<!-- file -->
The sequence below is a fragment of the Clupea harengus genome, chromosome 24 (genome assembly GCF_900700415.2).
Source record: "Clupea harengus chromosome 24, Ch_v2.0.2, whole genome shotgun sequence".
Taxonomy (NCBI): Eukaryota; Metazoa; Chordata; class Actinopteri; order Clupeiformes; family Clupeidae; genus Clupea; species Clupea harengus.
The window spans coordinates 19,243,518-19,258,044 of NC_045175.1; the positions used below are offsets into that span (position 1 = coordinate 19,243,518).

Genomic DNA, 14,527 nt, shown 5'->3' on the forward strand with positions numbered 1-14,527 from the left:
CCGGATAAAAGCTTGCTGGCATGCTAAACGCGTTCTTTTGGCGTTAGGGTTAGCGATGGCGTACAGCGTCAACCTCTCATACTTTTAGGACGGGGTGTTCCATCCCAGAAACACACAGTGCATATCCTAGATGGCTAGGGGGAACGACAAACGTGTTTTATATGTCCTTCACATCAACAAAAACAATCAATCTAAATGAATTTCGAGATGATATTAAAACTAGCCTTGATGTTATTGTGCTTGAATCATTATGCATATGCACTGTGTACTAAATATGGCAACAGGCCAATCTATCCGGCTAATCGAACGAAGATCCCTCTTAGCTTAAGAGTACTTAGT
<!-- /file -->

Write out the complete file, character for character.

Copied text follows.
The sequence below is a fragment of the Clupea harengus genome, chromosome 24 (genome assembly GCF_900700415.2).
Source record: "Clupea harengus chromosome 24, Ch_v2.0.2, whole genome shotgun sequence".
Taxonomy (NCBI): Eukaryota; Metazoa; Chordata; class Actinopteri; order Clupeiformes; family Clupeidae; genus Clupea; species Clupea harengus.
The window spans coordinates 19,243,518-19,258,044 of NC_045175.1; the positions used below are offsets into that span (position 1 = coordinate 19,243,518).

Genomic DNA, 14,527 nt, shown 5'->3' on the forward strand with positions numbered 1-14,527 from the left:
CCGGATAAAAGCTTGCTGGCATGCTAAACGCGTTCTTTTGGCGTTAGGGTTAGCGATGGCGTACAGCGTCAACCTCTCATACTTTTAGGACGGGGTGTTCCATCCCAGAAACACACAGTGCATATCCTAGATGGCTAGGGGGAACGACAAACGTGTTTTATATGTCCTTCACATCAACAAAAACAATCAATCTAAATGAATTTCGAGATGATATTAAAACTAGCCTTGATGTTATTGTGCTTGAATCATTATGCATATGCACTGTGTACTAAATATGGCAACAGGCCAATCTATCCGGCTAATCGAACGAAGATCCCTCTTAGCTTAAGAGTACTTAGT